In recent months, K-State has experienced a rash of compromised campus computers used by hackers to send tens or hundreds of thousands of spam messages to the Internet. Besides the embarrassment of having K-State labeled as a source of spam, some of these instances have resulted in K-State being placed on spam block lists where all e-mail from K-State is blocked. To remedy this problem, K-State intends to start blocking the protocol used to deliver e-mail off-campus on three selected portions of the network that typically have the largest percentage of compromised computers — the campus wireless network, and both the wired and wireless networks in the residence halls. This will only affect computers on these three segments of the campus network. All other network segments, including the guest wireless network (SSID=k-state.guest), will be unaffected.
This will take effect during the break between the fall and spring semesters. All students living in the residence halls will be notified about the change before they leave at the end of the fall semester.
This will not affect anyone using any K-State e-mail system, either central or departmental. Nor will it affect anyone using a web browser to access e-mail systems such as K-State’s WebMail, Zimbra, Gmail, Hotmail, etc.
Analysis of traffic on these three segments of the campus network indicates this change will impact very few people, since nearly everyone sends and reads their e-mail through K-State’s central e-mail system or uses a web browser for e-mail. For the few who might be affected, e-mail clients and other applications can be re-configured to get around the block by using more secure e-mail protocols or routing e-mail through K-State’s central e-mail service. The IT Help Desk will be available to help the few people affected by the change.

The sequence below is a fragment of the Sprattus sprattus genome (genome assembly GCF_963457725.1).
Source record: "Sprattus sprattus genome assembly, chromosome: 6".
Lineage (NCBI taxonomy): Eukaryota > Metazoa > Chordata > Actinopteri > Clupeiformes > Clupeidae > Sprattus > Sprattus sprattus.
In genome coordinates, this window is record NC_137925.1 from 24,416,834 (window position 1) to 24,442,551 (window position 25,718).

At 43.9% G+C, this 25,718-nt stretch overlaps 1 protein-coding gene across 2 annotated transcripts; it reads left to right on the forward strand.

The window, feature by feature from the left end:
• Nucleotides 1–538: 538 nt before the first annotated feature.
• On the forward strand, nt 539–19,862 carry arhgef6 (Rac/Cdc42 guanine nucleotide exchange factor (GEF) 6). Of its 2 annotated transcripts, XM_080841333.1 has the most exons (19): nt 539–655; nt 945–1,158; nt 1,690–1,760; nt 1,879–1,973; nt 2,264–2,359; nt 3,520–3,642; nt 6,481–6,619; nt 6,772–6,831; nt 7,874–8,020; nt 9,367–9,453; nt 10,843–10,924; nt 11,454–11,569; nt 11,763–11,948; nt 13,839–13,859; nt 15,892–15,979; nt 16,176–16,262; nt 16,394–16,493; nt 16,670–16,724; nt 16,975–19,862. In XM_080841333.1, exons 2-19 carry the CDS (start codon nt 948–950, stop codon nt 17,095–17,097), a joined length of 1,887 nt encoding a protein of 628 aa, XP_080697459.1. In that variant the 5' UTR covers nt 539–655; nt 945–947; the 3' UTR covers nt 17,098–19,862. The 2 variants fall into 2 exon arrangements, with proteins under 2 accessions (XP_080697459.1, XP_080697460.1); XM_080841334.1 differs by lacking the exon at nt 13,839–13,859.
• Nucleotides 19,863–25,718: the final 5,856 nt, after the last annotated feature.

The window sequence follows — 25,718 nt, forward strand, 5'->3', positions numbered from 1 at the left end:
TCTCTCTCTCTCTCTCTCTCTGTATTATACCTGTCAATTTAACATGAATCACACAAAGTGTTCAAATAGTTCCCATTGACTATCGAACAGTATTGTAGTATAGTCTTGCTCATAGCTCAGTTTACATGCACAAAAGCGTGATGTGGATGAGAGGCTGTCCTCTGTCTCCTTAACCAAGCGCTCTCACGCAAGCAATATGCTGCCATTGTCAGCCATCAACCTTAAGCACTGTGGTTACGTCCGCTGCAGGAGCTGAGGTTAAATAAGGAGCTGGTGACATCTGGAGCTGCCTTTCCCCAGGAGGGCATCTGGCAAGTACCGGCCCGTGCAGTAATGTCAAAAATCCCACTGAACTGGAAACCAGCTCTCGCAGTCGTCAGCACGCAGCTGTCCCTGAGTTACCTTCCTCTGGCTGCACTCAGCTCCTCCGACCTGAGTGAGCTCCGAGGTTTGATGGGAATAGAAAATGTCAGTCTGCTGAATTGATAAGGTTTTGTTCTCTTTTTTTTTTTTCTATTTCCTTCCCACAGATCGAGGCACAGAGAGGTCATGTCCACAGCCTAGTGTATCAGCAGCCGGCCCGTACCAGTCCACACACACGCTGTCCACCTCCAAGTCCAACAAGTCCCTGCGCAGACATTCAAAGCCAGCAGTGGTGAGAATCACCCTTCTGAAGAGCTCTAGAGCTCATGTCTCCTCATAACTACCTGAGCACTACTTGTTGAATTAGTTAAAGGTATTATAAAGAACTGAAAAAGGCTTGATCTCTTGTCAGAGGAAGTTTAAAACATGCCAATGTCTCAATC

For those interested in the details, TCP port 25 incoming and outgoing will be blocked. This is the port used by the Simple Mail Transfer Protocol (SMTP) to deliver e-mail. Typically when a computer is compromised, the hacker installs malware that rapidly sends thousands of spam messages to off-campus recipients using SMTP over TCP port 25. Sometimes the hacked computer is also configured to relay e-mail messages by accepting an incoming message from the Internet on port 25 and re-sending it to numerous off-campus recipients. Thus, both incoming and outgoing traffic over port 25 must be blocked to effectively stop the abuse.
This is an important step in fighting the battle against spam and protecting K-State information and technology resources, since our systems will be much less attractive targets if they cannot be used to send spam. The exact date of the change will be announced in a future InfoTech Tuesday article.
If you have any questions, contact Harvard Townsend, K-State’s chief information security officer (email@example.com, 785-532-2985).